Deep Chandra observations will provide the needed superior angular resolution to perform this study, and will �definitively constrain the presence of X-ray emission from a persistent source such as an AGN (Fig. 1). If the Chandra observations yield a detection, we will be able to pinpoint the source of the emission to &lt; 0:500 precision and trace it to a galaxy in our HST imaging. This would also allow us to subtract the AGN contribution from the early X-ray emission for a proper re-analysis of the data. If detected, it will most likely originate from the host galaxy itself, as the expected number of sources from X-ray number counts with FX > 2:5 10-15 erg s-1 cm-2 (the limit of our proposed Chandra observations, see next section) within a random 500-radius region is only 2:4x10-3 (Bauer et al., 2004). If the Chandra observations yield a non-detection, this would rule out a persistent AGN, and would significantly strengthen the claim that the excess originates from the central engine. Such an observation would be a milestone in GRB studies, as the nature of the central engine and its impact on the electromagnetic emission is a decades-long open question.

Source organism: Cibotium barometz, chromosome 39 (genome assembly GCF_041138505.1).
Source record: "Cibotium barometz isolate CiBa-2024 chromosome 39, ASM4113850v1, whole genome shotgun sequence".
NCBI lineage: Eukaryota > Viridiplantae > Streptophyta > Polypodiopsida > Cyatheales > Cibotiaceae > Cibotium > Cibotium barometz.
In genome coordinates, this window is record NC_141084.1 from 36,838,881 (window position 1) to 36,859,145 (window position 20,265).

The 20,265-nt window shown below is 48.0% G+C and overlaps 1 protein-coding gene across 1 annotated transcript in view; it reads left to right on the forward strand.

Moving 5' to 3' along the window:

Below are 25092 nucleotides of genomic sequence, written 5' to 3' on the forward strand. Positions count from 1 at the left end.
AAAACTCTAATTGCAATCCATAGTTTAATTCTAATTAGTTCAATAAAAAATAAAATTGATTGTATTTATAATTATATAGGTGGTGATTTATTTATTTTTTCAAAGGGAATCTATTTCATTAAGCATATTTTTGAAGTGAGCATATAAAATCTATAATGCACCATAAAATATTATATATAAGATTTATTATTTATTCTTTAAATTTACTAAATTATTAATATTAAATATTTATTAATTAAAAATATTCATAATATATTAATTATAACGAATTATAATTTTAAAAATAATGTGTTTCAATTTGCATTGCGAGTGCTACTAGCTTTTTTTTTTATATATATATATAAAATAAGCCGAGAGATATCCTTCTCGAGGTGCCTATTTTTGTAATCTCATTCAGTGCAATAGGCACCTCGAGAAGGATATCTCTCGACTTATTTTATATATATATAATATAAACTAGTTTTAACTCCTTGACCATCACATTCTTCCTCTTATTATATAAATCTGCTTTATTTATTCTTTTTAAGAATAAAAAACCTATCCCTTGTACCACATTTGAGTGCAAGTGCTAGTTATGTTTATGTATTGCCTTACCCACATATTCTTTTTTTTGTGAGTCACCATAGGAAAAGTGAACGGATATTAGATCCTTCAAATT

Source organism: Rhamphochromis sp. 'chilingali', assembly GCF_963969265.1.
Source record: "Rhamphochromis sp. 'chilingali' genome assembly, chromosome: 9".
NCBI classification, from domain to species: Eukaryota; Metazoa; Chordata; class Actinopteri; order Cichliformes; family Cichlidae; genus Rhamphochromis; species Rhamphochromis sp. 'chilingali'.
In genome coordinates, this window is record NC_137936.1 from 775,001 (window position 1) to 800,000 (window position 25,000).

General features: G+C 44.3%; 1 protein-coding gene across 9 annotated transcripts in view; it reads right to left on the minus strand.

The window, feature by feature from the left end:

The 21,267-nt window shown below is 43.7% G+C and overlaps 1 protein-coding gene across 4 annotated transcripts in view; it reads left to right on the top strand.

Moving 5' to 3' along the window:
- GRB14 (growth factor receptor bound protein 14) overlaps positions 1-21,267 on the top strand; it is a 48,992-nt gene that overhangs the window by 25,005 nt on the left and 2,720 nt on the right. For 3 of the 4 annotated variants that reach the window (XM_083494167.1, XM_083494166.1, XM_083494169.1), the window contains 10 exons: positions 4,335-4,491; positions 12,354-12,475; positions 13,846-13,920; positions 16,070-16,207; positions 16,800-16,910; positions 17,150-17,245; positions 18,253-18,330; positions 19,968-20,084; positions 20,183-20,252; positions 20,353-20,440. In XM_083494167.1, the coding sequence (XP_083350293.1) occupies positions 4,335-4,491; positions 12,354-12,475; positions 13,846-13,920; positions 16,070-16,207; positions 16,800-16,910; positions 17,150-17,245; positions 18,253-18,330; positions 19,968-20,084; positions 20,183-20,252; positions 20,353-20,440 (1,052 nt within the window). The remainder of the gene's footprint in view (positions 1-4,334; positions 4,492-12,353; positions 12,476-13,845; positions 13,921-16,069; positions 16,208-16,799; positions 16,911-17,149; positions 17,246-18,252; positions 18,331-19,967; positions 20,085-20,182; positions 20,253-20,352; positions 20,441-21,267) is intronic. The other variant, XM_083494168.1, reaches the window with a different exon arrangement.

|Effective start/end date||2/17/20 → 2/16/22|
- Smithsonian Astrophysical Observatory (GO0-21041X//NAS803060)
- National Aeronautics and Space Administration (GO0-21041X//NAS803060)
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